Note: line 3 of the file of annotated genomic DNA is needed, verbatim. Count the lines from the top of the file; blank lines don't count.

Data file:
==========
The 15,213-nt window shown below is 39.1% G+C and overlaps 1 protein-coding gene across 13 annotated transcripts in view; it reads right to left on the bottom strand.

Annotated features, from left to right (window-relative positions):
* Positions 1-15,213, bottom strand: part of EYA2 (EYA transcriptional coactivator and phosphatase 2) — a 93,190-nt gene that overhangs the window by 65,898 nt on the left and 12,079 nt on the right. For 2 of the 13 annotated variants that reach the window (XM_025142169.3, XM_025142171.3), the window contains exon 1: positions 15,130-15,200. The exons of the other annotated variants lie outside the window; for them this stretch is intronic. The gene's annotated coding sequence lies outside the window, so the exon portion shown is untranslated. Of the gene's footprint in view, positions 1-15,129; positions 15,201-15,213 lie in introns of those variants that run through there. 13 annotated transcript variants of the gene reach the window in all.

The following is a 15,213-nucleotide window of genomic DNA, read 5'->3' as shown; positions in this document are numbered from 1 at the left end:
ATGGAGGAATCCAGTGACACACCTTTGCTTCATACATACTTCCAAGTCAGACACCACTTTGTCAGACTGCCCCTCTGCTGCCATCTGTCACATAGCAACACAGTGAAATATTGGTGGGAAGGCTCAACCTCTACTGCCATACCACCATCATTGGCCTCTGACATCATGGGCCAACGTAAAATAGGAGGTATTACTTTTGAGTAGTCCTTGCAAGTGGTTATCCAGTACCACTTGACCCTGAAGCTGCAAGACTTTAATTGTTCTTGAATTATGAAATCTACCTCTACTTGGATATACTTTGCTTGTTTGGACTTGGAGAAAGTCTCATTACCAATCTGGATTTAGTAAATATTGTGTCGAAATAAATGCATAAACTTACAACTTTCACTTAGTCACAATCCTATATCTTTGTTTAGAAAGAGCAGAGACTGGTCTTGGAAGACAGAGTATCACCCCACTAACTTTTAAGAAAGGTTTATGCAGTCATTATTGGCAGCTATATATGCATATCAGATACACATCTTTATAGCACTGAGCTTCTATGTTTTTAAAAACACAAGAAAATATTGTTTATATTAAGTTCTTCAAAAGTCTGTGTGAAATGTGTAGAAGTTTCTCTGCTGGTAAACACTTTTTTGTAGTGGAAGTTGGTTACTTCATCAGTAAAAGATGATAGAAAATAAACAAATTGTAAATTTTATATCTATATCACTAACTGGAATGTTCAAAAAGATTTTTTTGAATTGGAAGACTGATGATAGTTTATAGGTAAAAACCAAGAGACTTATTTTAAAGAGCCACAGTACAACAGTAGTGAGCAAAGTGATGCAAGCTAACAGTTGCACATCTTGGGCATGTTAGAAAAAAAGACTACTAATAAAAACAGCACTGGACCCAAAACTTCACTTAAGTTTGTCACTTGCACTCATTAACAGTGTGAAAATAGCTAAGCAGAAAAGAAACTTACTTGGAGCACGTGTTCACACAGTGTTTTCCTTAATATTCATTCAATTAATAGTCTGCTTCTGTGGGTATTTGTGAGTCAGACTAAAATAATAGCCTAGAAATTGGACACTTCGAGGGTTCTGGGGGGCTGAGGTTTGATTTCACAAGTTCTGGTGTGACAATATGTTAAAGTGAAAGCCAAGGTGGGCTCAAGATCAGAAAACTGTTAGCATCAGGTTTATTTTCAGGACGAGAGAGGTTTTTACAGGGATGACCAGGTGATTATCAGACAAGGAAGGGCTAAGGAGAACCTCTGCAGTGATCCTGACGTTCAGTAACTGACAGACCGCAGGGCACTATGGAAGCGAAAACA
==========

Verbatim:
* Positions 1-15,213, bottom strand: part of EYA2 (EYA transcriptional coactivator and phosphatase 2) — a 93,190-nt gene that overhangs the window by 65,898 nt on the left and 12,079 nt on the right. For 2 of the 13 annotated variants that reach the window (XM_025142169.3, XM_025142171.3), the window contains exon 1: positions 15,130-15,200. The exons of the other annotated variants lie outside the window; for them this stretch is intronic. The gene's annotated coding sequence lies outside the window, so the exon portion shown is untranslated. Of the gene's footprint in view, positions 1-15,129; positions 15,201-15,213 lie in introns of those variants that run through there. 13 annotated transcript variants of the gene reach the window in all.